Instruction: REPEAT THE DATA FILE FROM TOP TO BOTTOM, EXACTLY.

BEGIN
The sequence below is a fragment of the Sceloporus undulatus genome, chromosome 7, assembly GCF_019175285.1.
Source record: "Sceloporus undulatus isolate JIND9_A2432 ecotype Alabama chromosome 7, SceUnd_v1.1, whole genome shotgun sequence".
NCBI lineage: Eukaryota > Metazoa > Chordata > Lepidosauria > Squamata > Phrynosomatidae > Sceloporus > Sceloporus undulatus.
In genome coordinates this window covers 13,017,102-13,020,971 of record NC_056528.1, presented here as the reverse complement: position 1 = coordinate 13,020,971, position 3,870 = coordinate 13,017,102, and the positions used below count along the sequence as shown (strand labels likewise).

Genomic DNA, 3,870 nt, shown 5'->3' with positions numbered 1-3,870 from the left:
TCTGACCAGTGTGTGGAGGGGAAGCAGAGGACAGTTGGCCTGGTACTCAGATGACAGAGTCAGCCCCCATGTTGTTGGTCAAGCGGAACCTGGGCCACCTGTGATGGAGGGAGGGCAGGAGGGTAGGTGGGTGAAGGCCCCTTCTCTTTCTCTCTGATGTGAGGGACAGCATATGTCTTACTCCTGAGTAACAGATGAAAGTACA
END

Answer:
The sequence below is a fragment of the Sceloporus undulatus genome, chromosome 7, assembly GCF_019175285.1.
Source record: "Sceloporus undulatus isolate JIND9_A2432 ecotype Alabama chromosome 7, SceUnd_v1.1, whole genome shotgun sequence".
NCBI lineage: Eukaryota > Metazoa > Chordata > Lepidosauria > Squamata > Phrynosomatidae > Sceloporus > Sceloporus undulatus.
In genome coordinates this window covers 13,017,102-13,020,971 of record NC_056528.1, presented here as the reverse complement: position 1 = coordinate 13,020,971, position 3,870 = coordinate 13,017,102, and the positions used below count along the sequence as shown (strand labels likewise).

Genomic DNA, 3,870 nt, shown 5'->3' with positions numbered 1-3,870 from the left:
TCTGACCAGTGTGTGGAGGGGAAGCAGAGGACAGTTGGCCTGGTACTCAGATGACAGAGTCAGCCCCCATGTTGTTGGTCAAGCGGAACCTGGGCCACCTGTGATGGAGGGAGGGCAGGAGGGTAGGTGGGTGAAGGCCCCTTCTCTTTCTCTCTGATGTGAGGGACAGCATATGTCTTACTCCTGAGTAACAGATGAAAGTACA